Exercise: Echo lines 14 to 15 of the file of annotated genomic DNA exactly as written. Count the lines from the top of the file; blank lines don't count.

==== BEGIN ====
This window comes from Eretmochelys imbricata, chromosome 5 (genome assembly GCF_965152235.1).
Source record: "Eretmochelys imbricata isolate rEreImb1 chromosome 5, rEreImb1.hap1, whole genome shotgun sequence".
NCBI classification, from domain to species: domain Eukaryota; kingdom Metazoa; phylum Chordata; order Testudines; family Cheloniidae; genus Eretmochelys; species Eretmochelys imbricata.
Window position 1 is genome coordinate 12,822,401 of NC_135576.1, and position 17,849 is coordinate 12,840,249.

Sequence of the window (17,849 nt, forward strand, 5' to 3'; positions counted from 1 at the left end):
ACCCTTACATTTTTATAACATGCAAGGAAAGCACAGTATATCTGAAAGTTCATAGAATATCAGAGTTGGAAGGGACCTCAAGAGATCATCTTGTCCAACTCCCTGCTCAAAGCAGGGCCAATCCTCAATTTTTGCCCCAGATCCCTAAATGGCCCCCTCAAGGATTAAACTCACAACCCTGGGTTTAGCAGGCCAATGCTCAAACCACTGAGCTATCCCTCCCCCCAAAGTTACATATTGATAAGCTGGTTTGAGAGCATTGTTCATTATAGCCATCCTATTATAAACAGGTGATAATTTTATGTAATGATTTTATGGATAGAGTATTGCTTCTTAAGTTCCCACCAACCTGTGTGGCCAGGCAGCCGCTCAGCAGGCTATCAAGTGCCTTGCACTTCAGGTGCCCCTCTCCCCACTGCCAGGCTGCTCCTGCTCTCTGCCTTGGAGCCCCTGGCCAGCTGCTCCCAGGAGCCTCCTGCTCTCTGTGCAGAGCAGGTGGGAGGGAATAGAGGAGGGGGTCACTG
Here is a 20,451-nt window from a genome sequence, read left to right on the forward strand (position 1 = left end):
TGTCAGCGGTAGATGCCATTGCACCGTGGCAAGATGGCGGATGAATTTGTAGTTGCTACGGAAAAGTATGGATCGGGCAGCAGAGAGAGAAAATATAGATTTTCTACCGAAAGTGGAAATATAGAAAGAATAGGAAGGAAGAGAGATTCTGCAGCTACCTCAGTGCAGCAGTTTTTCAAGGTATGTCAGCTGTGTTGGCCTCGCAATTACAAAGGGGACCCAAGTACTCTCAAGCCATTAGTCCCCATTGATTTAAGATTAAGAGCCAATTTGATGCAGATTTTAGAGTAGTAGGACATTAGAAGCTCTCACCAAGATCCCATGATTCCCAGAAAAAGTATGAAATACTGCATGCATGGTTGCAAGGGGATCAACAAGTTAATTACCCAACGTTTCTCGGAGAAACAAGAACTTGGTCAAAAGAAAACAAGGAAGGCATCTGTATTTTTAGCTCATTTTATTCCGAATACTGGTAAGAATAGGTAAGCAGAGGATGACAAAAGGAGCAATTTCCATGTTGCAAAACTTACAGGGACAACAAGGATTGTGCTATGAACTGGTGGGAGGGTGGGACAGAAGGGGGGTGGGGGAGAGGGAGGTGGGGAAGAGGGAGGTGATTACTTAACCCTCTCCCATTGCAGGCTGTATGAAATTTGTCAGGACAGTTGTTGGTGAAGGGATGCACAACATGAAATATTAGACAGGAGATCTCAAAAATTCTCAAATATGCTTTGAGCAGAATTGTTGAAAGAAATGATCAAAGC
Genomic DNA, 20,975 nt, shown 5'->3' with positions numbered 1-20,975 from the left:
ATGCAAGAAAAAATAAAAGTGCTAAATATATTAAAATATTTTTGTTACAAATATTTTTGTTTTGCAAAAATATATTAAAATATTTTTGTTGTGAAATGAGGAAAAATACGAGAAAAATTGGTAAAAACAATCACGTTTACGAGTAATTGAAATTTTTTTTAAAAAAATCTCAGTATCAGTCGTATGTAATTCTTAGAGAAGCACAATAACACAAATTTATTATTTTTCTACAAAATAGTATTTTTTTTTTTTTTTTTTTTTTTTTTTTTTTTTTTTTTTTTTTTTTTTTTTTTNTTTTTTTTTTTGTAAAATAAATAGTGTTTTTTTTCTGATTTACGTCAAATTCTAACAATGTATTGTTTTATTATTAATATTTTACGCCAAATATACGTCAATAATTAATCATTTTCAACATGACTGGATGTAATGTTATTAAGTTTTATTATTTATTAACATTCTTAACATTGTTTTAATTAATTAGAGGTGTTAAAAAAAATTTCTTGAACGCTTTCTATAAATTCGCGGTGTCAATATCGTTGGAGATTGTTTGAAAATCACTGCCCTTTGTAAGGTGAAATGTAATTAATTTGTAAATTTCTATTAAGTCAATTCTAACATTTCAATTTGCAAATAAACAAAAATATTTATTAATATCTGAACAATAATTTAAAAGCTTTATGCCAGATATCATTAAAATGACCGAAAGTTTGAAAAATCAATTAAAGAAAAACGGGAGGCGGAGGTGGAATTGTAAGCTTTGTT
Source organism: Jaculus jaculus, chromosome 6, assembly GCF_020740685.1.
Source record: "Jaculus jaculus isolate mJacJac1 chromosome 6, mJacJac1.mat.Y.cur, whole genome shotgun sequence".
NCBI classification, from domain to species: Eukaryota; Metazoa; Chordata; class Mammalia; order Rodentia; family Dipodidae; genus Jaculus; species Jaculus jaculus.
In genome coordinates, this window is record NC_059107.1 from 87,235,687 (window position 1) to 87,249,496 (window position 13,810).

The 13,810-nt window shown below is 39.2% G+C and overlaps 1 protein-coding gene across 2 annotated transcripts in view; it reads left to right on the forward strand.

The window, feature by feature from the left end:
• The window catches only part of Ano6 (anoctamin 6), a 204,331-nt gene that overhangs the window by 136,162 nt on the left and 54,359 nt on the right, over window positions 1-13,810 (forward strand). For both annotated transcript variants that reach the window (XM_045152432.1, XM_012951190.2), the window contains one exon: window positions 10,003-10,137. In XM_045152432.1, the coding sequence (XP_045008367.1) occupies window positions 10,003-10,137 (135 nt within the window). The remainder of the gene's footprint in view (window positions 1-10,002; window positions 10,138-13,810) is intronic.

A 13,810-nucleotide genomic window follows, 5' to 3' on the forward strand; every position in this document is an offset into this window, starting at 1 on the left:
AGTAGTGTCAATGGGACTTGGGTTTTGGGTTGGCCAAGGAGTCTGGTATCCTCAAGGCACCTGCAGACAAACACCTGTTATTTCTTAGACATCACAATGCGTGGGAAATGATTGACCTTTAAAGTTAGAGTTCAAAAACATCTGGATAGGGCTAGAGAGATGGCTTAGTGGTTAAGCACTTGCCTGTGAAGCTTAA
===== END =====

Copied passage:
In genome coordinates, this window is record NC_059107.1 from 87,235,687 (window position 1) to 87,249,496 (window position 13,810).

The 13,810-nt window shown below is 39.2% G+C and overlaps 1 protein-coding gene across 2 annotated transcripts in view; it reads left to right on the forward strand.